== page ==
• No one can really help. Although talking things through with friends can sometimes reveal the key, essentially the answer comes through our own hard work, no one else's.
  • Although it's painful at the time, the satisfaction of success is huge - and probably true that the greater the pain, the greater the satisfaction.
  • We don't necessarily get better at it. Each book is a new book, a new start and a new challenge. Some books just come out more easily and some are harder. Success is not guaranteed, and practice does not seem to make perfect.
  • Determination is necessary.
So, tomorrow it's back to the snakepit and I'm telling you: it's me or that pesky snake.


catdownunder said...

Well I was going to suggest that if you needed your paw held or a comforting pat/stroking in the middle of the night you could e-mail me or have a DM Twitter or FB conversation. The middle of the night is, after all, a reasonably civilised hour here and any distraction from my own problems is usually welcome...
In the meantime I will keep my own paws crossed for you!

Joan Lennon said...

Each book is a new challenge - that's certainly true. Good luck with your wrestling this week!

JO said...

Oh yes - each new book is a new challenge. No comfort to you, I know, but for me it's so reassuring to hear you say that.

We all have different ways of tackling times like this. I'm no advice-giver, though I sometimes find cake is comforting (though rarely comes with ideas.)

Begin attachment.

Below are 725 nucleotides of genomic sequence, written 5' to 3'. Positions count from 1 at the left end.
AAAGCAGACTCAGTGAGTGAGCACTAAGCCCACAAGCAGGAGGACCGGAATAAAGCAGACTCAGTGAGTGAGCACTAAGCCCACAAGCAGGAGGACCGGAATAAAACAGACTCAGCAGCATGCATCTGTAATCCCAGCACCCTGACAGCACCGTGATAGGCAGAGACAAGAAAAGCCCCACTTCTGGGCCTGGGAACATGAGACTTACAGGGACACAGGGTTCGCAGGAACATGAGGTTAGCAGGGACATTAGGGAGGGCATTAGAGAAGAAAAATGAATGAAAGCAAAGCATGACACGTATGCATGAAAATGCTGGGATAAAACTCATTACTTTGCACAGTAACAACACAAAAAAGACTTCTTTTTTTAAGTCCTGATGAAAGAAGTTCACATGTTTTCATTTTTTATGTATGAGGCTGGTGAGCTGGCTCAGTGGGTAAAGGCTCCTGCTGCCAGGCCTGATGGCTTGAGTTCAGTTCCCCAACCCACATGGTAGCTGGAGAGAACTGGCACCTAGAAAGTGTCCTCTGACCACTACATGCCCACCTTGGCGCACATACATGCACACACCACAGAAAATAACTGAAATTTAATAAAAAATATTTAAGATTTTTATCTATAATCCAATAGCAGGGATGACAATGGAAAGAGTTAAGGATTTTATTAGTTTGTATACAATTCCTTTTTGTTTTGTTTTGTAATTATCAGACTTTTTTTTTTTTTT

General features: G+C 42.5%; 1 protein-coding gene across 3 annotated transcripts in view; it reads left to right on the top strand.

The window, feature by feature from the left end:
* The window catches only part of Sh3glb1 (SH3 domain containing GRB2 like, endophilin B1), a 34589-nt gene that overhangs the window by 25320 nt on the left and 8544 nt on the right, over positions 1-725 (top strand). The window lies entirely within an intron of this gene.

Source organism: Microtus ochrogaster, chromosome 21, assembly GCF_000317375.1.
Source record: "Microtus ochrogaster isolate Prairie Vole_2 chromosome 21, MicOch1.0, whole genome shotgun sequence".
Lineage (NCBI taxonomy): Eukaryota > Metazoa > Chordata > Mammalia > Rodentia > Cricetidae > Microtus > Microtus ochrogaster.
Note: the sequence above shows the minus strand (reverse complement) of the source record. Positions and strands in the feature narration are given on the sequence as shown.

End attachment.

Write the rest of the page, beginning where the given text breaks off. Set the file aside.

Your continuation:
zornhau said...

What I would do (I'm a very minor new pro with franchise contracts, so do ignore me):

1. Write a new plan/outline based on what you like about what you have

2. Rewrite the entire thing from scratch

Reason? For structural problems, it's usually faster to redraft than to wrangle screeds of text that doesn't want to fit elsewhere.

Lynne Garner said...

Been there - done it. Saw the light and got to the end. If I can I'm sure you can and when it's finished please do blog about it.

Emma Barnes said...

Maybe you need somebody else to read it for you - your agent, an editor or perhaps somebody of the age-group/interests it's written for? Their perspective might really help - and who knows, they might love the bits that you feel don't work!

I'd also add the most problems I've had with a book was when I was trying to put it into a shape/structure I felt would be more "commercial" - but which was ultimately at odds with what I was trying to do...

Good luck, anyhow! It will work out in the end!

Nicola Morgan said...

Emma - my agent likes it already! She liked the first draft. :)

Thanks, everyone! Glad it's not just me. Well, I knew it wasn't just me...

Anonymous said...

Thank you for that excellently timed post, Nicola. I am wrestling with my own anaconda at the moment, only because I'm writing historical fiction it's probably more of a Lambton Worm-style dragon which will eat everyone's cattle if I don't get it under control.
I'm going to copy out your third point (the one about it being more satisfying when you eventually get there) to cheer myself up.
Good luck with your snake.


Stroppy Author said...

Swap anacondas? I've got a similarly ****ing annoying story and Q wants to sell it, and it *won't* lie down and behave. We could try untangling each other's snakes over prosecco, with GP as second-wrangler?